Tuesday, September 27, 2011

Before Xrays

For your viewing pleasure; before xrays 

As you can see, I have what is called an "S" curve.  The thoracic (middle spine) measures 70 degrees and the lumbar (lower spine) measures 68 degrees.  The loss of 3" in height is a result of these two curves progressing.  I'm looking forward to the day when I will update this blog entry to include both, before and after, xrays!  :)


Mission accomplished!

I met with Dr. Lenke last week; he said he can help me and I am scheduled for surgery Aug 1, 2012. I'm on the cancellation list and feel good that the surgery date will be bumped up.  I was able to meet with two ladies from the Scoliosis Foundation forum who just so happened to have morning appointments with Dr. Lenke for their 1 year follow ups.  Talking with them really helped pass the time and it was very comforting.  Nancy, who is in her late 50's, had similar surgery and is fused to her sacrum.  It was good for me to see her because a lot of folks think there are major flexibility limitations when fused to the sacrum, but you'd never know Nancy had surgery at all just looking at her.  Total time in Lenke's office was 5 hours! I was told to expect 3 hour wait time when I scheduled my appointment last month.

Dr. Lenke said that I am very lucky my curves were right at his cut-off (70 degrees for new patients, he specializes in severe cases only) otherwise, he would have referred me to someone else. It is interesting to see his recommendations compared to the Atlanta surgeon. Dr. Lenke was very pleased that I am on Forteo and said that even though I just started Forteo 3 weeks ago, that will not impact my wait time for surgery. He said if my surgery date moves up, his will still operate regardless of how long I'm on Forteo.  The Atlanta surgeon measured me at T72* and L58*, Lenke measured me at T70* and L68*.

Lenke gave me a choice of surgeries: Option #1 fuse T4 - L4 (bottom of neck to bottom of lumbar area of spine) and have to come back for additional surgery to replace L5 within 2, 5 or 10 years (the L5 disc always wears out quickly in a full fusion from bearing the full weight of the spine). Option #2 fuse T4 - sacrum (bottom of neck down entire spine and anchored into my sacrum) and no need for future surgery. My response, "To the sacrum will be great... I don't want to have to come back, no offense." Dr. Lenke and his team all chuckled at that. Lenke explained most patients opt for the sacrum.  This link shows which vertebrae will be fused http://mississaugachiro.com/interactive_flash_spinal_nerve_chart.php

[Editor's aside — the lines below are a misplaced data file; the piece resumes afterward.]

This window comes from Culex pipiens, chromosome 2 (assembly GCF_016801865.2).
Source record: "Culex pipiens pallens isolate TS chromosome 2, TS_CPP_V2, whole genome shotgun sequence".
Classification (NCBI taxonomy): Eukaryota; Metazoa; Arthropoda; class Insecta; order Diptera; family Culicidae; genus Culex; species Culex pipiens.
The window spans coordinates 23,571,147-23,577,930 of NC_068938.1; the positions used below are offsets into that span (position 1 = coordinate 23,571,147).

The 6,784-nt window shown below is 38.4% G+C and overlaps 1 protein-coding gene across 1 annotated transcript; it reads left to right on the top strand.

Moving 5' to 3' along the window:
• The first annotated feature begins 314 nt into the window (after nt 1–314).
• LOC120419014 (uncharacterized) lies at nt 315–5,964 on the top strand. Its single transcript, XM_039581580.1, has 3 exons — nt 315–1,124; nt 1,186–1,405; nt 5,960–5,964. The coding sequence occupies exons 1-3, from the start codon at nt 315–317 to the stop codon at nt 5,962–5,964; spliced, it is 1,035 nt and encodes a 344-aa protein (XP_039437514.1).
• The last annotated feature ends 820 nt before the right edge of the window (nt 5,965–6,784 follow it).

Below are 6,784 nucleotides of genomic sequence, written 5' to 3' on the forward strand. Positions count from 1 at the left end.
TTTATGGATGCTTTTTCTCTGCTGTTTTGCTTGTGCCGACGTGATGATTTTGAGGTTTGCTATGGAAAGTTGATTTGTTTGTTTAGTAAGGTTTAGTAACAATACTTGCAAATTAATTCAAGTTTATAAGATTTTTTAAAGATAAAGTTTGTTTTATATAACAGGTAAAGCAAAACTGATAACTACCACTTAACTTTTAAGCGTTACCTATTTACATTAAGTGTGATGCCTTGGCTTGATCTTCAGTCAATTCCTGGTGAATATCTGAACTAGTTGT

What does it mean to be fused to the sacrum?  I will be able to sit; however I will have limitation with not being able to bend over.  Squatting will be necessary to, let's say, pick up something from the floor.  Will I walk like the Tin Man?  No.  I could care less about some limitations because all of Lenke's patients I've talked with who are fused to the sacrum have said all their pain is gone, that they occasionally experience muscle tightness.  I'm still conservative with my pain goals.  Do I expect to be pain free?  No, but I am praying that some pain will be alleviated and anything beyond that is gravy.

Dr. Lenke will do the following procedures in one surgery:
1.  T4 - sacrum fusion: Implanting two titanium rods and multiple screws along both sides of spine.  Here is a little video showing how a fusion is done (animated, no gorey stuff) http://www.youtube.com/watch?v=OfWQr_2yF9g&feature=player_embedded